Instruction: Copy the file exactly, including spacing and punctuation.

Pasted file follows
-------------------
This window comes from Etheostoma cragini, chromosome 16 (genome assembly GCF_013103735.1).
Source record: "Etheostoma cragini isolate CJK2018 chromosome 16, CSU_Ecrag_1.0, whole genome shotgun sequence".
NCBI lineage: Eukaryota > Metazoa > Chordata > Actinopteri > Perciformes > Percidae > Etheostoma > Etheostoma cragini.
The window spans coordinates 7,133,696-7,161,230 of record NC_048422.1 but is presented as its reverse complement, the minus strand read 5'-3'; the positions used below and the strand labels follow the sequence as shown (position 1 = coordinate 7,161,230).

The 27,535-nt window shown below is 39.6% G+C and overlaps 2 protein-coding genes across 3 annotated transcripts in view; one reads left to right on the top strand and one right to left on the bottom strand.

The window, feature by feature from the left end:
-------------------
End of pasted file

This window comes from Etheostoma cragini, chromosome 16 (genome assembly GCF_013103735.1).
Source record: "Etheostoma cragini isolate CJK2018 chromosome 16, CSU_Ecrag_1.0, whole genome shotgun sequence".
NCBI lineage: Eukaryota > Metazoa > Chordata > Actinopteri > Perciformes > Percidae > Etheostoma > Etheostoma cragini.
The window spans coordinates 7,133,696-7,161,230 of record NC_048422.1 but is presented as its reverse complement, the minus strand read 5'-3'; the positions used below and the strand labels follow the sequence as shown (position 1 = coordinate 7,161,230).

The 27,535-nt window shown below is 39.6% G+C and overlaps 2 protein-coding genes across 3 annotated transcripts in view; one reads left to right on the top strand and one right to left on the bottom strand.

The window, feature by feature from the left end: